1.2 Risk factors

1.2 Risk factors

Long-term infection with certain types of HPV is known to be the cause of most cervical cancers. HPV is a common virus, with four out of five people having HPV at some time in their lives (Australian Government Department of Health 2017). In most cases, the infection is transient, but in rare cases, if the virus persists (usually over a 10-year period) and if left undetected, can lead to cervical cancer.

Currently the best protection against progressing to a cervical cancer is participating in regular cervical screening (Victorian Cervical Cytology Registry 2017).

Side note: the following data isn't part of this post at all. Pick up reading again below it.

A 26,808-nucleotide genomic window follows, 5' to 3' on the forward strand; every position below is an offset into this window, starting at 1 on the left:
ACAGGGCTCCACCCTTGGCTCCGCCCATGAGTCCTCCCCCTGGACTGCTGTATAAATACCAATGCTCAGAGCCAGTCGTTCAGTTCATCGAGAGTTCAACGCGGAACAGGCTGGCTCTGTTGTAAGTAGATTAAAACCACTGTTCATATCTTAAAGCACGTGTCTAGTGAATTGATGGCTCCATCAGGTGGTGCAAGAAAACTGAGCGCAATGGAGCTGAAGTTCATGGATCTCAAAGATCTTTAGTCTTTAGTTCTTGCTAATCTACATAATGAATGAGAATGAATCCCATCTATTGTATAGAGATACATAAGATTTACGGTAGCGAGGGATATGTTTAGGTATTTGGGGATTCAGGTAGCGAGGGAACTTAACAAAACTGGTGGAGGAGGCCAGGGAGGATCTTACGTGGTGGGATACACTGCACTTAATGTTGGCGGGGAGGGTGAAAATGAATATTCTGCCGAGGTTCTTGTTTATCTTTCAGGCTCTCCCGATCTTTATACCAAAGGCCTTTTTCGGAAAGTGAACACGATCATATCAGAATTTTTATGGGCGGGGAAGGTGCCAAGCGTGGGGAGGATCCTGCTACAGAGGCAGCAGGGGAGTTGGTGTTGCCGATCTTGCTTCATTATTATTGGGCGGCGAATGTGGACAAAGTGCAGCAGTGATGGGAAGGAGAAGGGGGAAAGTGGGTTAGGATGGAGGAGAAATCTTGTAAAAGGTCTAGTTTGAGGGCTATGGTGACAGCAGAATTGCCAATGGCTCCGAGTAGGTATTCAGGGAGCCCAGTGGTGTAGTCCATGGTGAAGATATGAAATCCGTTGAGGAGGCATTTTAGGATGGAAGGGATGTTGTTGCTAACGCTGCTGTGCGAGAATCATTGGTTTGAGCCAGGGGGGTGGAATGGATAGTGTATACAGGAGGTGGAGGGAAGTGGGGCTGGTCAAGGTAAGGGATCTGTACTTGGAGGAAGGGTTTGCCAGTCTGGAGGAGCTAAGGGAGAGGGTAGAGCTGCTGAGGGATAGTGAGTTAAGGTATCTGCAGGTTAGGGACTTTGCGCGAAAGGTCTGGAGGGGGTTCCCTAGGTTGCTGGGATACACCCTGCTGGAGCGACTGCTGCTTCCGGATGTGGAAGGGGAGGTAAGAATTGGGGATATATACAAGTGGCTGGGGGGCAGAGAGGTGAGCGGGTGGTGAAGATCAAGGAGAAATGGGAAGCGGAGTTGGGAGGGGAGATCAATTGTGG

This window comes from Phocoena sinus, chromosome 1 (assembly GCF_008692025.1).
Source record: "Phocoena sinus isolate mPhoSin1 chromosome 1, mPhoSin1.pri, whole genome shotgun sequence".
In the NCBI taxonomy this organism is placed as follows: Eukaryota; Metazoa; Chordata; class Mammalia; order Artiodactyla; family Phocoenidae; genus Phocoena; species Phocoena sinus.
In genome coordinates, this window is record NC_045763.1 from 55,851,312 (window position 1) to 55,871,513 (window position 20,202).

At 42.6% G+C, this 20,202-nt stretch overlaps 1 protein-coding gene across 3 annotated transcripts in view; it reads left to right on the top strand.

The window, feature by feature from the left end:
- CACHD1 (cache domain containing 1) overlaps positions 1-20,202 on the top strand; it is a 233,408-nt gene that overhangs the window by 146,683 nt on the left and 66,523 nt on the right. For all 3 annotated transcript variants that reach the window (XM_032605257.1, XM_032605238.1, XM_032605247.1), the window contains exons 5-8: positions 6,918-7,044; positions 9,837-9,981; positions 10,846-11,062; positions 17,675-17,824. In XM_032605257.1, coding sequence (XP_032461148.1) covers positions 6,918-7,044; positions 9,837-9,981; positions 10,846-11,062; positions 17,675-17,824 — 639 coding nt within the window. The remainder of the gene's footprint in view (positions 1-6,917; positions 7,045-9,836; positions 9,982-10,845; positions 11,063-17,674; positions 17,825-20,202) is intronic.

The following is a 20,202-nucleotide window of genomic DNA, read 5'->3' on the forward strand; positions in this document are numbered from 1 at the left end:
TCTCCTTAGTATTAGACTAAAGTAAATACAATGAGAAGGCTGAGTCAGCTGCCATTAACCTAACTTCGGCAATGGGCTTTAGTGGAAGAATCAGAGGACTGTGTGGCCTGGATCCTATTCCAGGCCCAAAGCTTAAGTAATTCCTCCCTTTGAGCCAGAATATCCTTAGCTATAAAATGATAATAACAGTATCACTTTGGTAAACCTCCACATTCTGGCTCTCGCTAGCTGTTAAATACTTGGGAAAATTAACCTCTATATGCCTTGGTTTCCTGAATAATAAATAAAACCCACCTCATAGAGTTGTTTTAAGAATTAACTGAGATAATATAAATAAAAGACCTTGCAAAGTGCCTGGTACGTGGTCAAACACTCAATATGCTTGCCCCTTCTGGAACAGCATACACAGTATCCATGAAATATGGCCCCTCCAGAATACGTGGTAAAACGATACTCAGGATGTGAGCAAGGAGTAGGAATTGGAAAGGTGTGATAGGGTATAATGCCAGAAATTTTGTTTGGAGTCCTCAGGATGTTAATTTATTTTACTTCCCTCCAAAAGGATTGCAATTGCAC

Certain groups are less likely to access cervical screening and therefore are at higher risk. Vulnerable groups include Aboriginal and Torres Strait Islander people and culturally and linguistically diverse populations. For more information refer to the National Cervical Screening Program toolkit for engaging under-screened and never-screened women.

Other risk factors include:

  • smoking
  • previous abnormality or cancer of the cervix
  • having many children
  • exposure to diethylstilboestrol (DES) (Cancer Australia 2017)
  • taking contraceptive pills for a long time
  • being HIV positive
  • being immunocompromised or taking immunosuppressive medication (Cancer Research UK 2014; Ngyuyen & Flowers 2013).